Pat forgot to mention the soup he got as a first course.
It was a delicate broth with small cubes of tofu added. It also had a mystery vegetable(?) in it as well. Opaque strips of something that didn’t really have much intrinsic flavor. It was pretty good for an opening act.
I was really second guessing my lunch choice after Pat was served. I ordered Seolleong- Tang. That is beef tongue boiled in an ox bone broth. While I am not a fan of boiled meats I like tongue and I am especially fond of bone broths so it sounded like the answer to a cold afternoon.
The broth was very nice;not as rich as I thought it would be but still very good. The beef tongue was plentiful and tender. As I ate I discovered little bits of tripe and sweet potato starch noodles as well. That was a pleasant surprise. I got another surprise when they brought out the sides for the soup.
Little bowls of pickled onion and mung bean sprouts, kimchi and some delicious slices of cucumber in a sweet chile sauce. These additions turned a good soup into a great soup. All of their lunch specials are $6.99 or $7.99. I am definitely going back.
Well Broad Ripple has one more new joint. This is Hibachi Restaurant. New for the Ripple scene. It is located where the Sabbatical used to be. Curiously that’s right next door to the Triton Taproom and the Sushi Bar. The Hibachi Bar is owned by the same folks who have the Sushi Bar. All they need is one called the Tempura Bar for a true hat trick.
Their dining room is really nice looking.
All of the seating is for Hibachi. So you get a show even if you order from the hot kitchen or the sushi kitchen.
This is their basic dining unit. In the background is the sushi bar. Their menu is an odd Frankenstein affair. Cut and paste with several items marked off. Of course this is only their first week of operation so I am sure they will be making adjustments along the way. Being true to their name they offer a lot of steaks and combos with fish. They also have a few noodle dishes ( from the kitchen) and Teriyaki Chicken as well as salmon.
Funny thing about the sake. The chef had it in a big squeeze bottle. I figured it was just water and the sake bit was a joke. When Pat told me it was indeed sake I was jealous. Hell Pat doesn’t even like sake. Oh well. I ordered Yakisoba. That is a buckwheat noodle dish cooked with veggies and a protein. I opted for chicken.
I thought this dish was excellent. The chicken was not overly abundant but the overall flavor and amount made it an excellent value at $12. I especially liked the tender crisp celery and its crunch.
About the prices. I thought the pricing was reasonable. They feature strip steak and filet mignon as well as ocean-going sea food, which ain’t cheap. Pat’s Teriyaki chicken was only 9 bucks. And in celebration of their Grand Opening they were offering a 15% discount. So I don’t see the pricing as a problem. I can only image things getting better for this place. I think it is a nice addition to Broad Ripple.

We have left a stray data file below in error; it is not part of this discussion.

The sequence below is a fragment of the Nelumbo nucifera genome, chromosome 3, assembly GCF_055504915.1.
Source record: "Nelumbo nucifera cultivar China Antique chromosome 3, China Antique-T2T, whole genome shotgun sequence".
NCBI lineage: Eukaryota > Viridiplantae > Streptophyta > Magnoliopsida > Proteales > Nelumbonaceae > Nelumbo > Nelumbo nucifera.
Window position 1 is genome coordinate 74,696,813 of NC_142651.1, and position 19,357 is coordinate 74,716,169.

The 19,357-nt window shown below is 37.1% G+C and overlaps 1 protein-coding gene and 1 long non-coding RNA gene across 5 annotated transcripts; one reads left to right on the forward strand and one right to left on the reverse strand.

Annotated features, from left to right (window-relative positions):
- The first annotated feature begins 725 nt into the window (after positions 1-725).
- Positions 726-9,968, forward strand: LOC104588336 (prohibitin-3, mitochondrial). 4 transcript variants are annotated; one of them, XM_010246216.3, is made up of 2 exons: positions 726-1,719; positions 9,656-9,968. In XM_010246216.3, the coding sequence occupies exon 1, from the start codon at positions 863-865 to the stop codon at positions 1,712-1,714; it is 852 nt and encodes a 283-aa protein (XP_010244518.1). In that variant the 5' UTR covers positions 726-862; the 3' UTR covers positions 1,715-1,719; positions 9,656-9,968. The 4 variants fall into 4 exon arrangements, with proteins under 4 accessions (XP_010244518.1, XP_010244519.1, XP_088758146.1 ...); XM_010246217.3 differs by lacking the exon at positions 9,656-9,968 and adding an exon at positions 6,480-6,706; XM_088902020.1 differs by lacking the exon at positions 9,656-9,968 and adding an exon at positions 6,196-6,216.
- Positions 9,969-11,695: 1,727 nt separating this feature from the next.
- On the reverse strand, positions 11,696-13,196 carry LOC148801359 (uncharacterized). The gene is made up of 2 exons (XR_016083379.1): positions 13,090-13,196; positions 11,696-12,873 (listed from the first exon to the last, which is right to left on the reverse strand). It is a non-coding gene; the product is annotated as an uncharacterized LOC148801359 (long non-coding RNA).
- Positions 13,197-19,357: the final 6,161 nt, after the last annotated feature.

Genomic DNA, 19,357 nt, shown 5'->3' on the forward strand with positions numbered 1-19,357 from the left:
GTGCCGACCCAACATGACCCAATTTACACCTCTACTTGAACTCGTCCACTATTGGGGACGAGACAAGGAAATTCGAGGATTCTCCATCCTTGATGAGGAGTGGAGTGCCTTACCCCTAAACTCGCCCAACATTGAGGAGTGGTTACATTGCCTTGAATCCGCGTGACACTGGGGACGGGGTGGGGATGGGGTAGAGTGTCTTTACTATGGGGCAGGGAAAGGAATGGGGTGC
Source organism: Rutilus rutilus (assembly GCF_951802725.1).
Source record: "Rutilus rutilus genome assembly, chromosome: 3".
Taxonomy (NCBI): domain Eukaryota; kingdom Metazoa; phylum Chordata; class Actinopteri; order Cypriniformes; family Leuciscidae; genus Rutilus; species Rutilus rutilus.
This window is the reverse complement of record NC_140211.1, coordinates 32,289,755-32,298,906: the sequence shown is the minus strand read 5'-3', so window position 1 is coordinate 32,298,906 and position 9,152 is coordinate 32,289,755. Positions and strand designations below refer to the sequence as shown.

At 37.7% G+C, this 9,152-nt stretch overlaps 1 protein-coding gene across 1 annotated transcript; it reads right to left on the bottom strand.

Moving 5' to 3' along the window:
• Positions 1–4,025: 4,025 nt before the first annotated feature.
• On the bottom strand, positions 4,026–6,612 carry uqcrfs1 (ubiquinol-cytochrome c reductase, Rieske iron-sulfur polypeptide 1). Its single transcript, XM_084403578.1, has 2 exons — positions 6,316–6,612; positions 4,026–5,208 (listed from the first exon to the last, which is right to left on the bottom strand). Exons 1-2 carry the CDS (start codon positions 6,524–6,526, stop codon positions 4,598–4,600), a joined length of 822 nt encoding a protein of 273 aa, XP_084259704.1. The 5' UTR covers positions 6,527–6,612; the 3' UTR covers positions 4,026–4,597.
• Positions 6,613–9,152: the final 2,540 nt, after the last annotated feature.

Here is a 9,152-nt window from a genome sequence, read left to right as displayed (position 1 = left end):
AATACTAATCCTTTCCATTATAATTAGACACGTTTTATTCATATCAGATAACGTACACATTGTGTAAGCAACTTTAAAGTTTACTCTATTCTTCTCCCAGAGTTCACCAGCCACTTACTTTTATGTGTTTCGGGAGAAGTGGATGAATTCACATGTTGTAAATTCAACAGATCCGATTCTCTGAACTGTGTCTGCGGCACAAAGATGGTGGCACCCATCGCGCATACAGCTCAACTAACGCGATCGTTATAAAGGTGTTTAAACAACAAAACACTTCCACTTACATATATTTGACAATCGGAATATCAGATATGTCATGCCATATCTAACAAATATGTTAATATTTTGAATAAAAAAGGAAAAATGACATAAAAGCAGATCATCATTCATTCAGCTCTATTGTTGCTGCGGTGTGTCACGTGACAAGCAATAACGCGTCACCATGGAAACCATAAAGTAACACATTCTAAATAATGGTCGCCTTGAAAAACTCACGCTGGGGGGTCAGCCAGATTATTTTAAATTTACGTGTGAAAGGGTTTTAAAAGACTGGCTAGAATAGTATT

People toss around the phrase “hidden jewel” probably too often. This little place may well be just that. The make all of their own crust and bread as well as cheesecakes and gelato. This time around we didn’t have room for desert but there is always another time.
We noticed this place some time back when we went to “Some Guys Pizza”; which is about one block away.Its proximatey to “Some Guys” may be the reason it isn’t that well know. It has been around since 1999 and Pat and I have never heard of it. It isn’t a “sexy” joint with a wood or coal-fired oven. It doesn’t offer duck confit or organic kale toppings. It is just a little Pizza joint that offers a good pie at a good price.
Naturally when you go to a Pizza place you need to overload on carbs so we ordered some garlic bread for $5.00. It comes with your choice of 2 sauces. We opted for red sauce and garlic & butter.
The bread had a good flavor and a nice chew to it. The red sauce was very good with a touch of sweet. The fingers don’t come with it.
Pat’s critique of the crust was correct. I don’t think olive oil before hand would have necessarily fixed the issue. However a brushing with some would have given it a sheen and an extra luscious mouth feel. My personal pie was the same way. I,however like the slight char. As long as the crust stays soft. This crust was soft and stayed soft sitting in Pat’s car and on my kitchen counter for about 5 hours,in a go box.
My pie was a two topping one. Black olives and anchovy. I really like that combo. Both pies were under 8 bucks. A single $7.20 and a double for $7.90. The crusts we got are called their original thin crust. They also have a really thin crust if that is your taste; as well as a deep dish.
I am with Pat about the calzone. I am going to get one, maybe to go. That way I can try some cheese cake and gelato.